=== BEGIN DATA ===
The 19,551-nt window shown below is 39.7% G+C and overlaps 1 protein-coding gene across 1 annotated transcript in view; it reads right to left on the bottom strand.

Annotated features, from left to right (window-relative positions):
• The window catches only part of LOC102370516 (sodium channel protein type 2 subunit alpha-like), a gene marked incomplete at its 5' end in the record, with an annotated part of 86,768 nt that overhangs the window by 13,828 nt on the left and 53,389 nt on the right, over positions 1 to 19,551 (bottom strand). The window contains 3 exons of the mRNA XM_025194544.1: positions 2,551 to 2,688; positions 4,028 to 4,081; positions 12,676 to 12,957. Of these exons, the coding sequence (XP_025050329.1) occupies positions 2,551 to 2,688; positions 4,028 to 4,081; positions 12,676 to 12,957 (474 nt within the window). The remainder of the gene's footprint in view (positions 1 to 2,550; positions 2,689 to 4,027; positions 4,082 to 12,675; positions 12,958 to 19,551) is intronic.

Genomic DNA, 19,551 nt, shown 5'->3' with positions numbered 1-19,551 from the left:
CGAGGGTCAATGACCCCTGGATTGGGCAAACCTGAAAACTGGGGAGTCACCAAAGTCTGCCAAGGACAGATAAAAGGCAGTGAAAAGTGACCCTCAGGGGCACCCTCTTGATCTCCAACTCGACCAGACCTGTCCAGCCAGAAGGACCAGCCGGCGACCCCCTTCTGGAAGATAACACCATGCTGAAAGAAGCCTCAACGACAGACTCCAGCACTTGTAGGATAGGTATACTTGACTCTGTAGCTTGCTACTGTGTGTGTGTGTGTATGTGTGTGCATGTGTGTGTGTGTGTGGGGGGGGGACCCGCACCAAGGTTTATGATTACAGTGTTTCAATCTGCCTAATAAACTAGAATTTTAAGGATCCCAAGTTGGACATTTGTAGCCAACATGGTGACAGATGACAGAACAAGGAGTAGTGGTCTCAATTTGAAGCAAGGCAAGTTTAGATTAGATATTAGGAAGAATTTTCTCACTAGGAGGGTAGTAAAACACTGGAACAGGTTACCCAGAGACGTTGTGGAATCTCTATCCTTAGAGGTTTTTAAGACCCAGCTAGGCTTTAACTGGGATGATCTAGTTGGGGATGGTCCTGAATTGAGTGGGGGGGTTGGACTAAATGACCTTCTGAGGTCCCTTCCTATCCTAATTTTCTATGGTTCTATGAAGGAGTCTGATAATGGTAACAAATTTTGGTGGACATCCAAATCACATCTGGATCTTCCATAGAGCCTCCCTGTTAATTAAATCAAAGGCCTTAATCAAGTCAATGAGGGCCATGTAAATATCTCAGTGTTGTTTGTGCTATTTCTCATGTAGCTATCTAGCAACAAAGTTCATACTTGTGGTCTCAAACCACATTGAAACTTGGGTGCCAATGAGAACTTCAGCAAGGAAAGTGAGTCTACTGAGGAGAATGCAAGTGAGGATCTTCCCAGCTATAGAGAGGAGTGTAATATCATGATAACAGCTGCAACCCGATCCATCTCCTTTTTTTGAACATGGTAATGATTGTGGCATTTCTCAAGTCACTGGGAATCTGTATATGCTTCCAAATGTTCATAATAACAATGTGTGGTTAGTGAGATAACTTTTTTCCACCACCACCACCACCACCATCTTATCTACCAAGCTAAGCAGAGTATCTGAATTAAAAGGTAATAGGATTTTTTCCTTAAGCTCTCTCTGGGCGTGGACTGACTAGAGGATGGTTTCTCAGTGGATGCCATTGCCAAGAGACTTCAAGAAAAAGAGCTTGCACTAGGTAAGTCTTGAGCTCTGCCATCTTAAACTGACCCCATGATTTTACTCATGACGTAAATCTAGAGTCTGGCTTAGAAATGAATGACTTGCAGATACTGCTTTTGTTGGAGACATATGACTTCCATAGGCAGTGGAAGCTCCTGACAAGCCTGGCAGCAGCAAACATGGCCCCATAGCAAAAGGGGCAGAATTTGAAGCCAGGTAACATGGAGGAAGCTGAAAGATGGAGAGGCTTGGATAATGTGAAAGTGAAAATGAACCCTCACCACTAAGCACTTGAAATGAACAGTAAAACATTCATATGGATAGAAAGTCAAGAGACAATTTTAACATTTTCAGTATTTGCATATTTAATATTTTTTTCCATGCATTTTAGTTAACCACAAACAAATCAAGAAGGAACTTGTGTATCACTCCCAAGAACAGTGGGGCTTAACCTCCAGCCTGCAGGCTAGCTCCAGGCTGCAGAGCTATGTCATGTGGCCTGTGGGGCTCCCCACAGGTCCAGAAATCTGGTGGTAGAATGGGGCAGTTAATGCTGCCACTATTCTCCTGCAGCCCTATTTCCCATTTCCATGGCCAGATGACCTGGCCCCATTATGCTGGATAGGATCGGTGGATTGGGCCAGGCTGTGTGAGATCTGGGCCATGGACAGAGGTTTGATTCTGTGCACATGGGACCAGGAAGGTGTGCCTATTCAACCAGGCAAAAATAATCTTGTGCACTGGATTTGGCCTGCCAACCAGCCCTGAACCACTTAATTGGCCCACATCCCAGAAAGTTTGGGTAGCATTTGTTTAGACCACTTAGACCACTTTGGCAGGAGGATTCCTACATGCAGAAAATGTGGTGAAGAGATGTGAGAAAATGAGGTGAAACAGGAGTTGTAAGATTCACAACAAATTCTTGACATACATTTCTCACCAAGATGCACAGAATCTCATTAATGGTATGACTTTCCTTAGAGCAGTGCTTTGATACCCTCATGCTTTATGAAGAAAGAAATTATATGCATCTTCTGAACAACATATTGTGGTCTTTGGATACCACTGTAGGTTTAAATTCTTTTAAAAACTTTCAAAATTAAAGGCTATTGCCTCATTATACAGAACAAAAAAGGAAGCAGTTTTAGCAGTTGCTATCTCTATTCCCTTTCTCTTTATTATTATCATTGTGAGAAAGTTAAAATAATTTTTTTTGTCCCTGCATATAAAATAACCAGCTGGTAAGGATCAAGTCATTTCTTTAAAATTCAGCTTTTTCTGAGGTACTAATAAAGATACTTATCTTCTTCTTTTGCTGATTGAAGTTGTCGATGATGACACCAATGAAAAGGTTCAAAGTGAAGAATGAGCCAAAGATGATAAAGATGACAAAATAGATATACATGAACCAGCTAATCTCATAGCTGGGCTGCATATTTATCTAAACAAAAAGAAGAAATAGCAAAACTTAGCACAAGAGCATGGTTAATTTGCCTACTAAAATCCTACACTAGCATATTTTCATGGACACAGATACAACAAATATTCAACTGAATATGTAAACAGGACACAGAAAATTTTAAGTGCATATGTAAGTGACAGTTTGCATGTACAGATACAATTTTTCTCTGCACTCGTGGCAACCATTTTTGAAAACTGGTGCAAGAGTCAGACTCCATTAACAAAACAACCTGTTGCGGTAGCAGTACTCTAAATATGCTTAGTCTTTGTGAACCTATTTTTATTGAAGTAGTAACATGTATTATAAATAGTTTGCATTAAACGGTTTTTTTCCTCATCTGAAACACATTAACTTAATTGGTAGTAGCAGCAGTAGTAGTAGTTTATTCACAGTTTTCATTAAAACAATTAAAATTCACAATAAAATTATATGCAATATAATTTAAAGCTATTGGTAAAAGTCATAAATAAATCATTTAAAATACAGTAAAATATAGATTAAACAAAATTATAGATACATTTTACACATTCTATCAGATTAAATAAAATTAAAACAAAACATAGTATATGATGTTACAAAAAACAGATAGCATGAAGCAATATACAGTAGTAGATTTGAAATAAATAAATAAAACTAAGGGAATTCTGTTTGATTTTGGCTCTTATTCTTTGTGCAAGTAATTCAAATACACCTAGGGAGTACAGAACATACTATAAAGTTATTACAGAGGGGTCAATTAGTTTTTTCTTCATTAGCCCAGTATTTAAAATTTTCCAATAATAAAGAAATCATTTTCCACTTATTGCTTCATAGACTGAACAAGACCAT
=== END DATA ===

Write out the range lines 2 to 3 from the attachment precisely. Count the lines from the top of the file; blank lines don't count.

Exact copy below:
Annotated features, from left to right (window-relative positions):
• The window catches only part of LOC102370516 (sodium channel protein type 2 subunit alpha-like), a gene marked incomplete at its 5' end in the record, with an annotated part of 86,768 nt that overhangs the window by 13,828 nt on the left and 53,389 nt on the right, over positions 1 to 19,551 (bottom strand). The window contains 3 exons of the mRNA XM_025194544.1: positions 2,551 to 2,688; positions 4,028 to 4,081; positions 12,676 to 12,957. Of these exons, the coding sequence (XP_025050329.1) occupies positions 2,551 to 2,688; positions 4,028 to 4,081; positions 12,676 to 12,957 (474 nt within the window). The remainder of the gene's footprint in view (positions 1 to 2,550; positions 2,689 to 4,027; positions 4,082 to 12,675; positions 12,958 to 19,551) is intronic.